USA TODAY High School Sports has a weekly column on the recruiting process. This isn’t about where just the top five-star athletes are headed but rather a guide to the process and the pitfalls for student-athletes nationwide from Playced.com. This week’s article is written by Ross Hawley, the president of the company. Playced.com is an industry leader in college recruiting. Their technology based recruiting service identifies the right colleges for potential recruits to pursue and provides a recruiting system that is second to none for student-athletes of all talent levels and ages.
The definition of the word priority can be defined as the fact or condition of being regarded or treated as more significant. In other words, some things are just more important than others.
Ask Mike MacIntyre, what the priorities are for his Colorado football program and he would tell you that winning games is fourth on that list. I know what you’re thinking: What could possibly be more important than winning football games at the highest level of college football? Well, Coach MacIntyre would tell you that winning in the classroom, winning as a teammate and winning with your daily habits are far more important priorities than winning any football games. Maybe that’s why Coach MacIntyre’s Buffs had their first 10-win season in 15 years, earning him National Coach of the Year honors along the way.
This week, I had the great honor of speaking with Coach MacIntyre about Colorado’s approach to the college recruiting process. Here is what he had to say.
Q: From a talent perspective, what does it take for a recruit to be noticed by your staff?
A: I learned from Coach (Bill) Parcells that setting physical parameters for the positions you’re recruiting can really help narrow the focus on who you actually recruit. At Colorado, we have a specific height, weight and size that we’re looking for out of each position. Now that can vary a little bit, especially when you’re dealing with high school players. For instance, you might have a guy that has the height you’re looking for but he might not have the size yet. That’s where you have to get eyeballs on him and project whether you think he’s going to grow into those parameters or not. When you’re dealing with 16 and 17-year old kids, a lot of how you physically evaluate them has to do with projection, because most of them aren’t a finished product yet.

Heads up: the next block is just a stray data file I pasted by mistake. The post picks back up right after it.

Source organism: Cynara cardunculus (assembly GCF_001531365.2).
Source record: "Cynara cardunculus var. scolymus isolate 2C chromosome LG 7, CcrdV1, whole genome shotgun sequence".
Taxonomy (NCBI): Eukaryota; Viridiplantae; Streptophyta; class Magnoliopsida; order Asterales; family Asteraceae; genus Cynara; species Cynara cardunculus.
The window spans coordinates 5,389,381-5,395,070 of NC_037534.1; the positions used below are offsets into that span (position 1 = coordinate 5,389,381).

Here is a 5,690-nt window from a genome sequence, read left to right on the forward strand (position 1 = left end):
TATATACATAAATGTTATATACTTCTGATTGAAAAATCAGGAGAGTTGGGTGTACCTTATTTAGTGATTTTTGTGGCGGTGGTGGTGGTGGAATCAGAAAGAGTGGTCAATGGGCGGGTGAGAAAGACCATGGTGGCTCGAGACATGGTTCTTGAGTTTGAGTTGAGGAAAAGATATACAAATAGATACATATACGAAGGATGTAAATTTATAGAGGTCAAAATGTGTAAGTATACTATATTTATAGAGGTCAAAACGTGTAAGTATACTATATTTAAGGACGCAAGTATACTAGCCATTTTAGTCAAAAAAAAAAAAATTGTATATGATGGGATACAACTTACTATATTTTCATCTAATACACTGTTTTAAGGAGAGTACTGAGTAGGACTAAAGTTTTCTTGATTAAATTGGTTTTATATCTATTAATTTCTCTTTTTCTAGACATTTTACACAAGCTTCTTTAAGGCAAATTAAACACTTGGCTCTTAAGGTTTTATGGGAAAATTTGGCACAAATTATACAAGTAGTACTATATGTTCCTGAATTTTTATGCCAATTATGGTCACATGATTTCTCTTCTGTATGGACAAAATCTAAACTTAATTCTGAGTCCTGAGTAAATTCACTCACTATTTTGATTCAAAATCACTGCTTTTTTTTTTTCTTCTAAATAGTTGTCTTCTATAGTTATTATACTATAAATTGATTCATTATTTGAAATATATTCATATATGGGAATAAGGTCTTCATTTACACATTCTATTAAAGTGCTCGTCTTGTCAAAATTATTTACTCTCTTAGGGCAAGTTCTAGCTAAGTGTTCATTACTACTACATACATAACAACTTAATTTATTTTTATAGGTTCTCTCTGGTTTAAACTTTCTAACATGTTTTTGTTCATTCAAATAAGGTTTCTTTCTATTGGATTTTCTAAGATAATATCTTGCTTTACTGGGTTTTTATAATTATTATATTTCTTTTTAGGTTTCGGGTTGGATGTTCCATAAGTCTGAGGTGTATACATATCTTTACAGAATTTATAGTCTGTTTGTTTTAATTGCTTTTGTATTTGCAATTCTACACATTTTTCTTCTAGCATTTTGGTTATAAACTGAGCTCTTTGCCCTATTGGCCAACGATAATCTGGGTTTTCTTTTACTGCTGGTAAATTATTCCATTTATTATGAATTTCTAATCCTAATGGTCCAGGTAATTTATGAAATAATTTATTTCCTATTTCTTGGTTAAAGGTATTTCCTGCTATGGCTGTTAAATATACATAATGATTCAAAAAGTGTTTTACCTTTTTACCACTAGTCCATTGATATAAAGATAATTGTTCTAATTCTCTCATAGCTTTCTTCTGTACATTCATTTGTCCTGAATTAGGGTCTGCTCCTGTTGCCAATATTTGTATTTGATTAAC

Now, there are instances when we will totally break the parameters and recruit a guy that doesn’t fit our mold. If we’re going to do that though, as Coach Parcells would always say, he better be able to walk on water! A good example of that would be when we recruit the running back position. Height isn’t a huge concern for us because all we want out of our running backs is for them to have the ability to square a guy up and miss. They don’t make the holes based on height, they make the holes based on width.
Q: Physical talent aside, what does it take for a recruit to get your attention?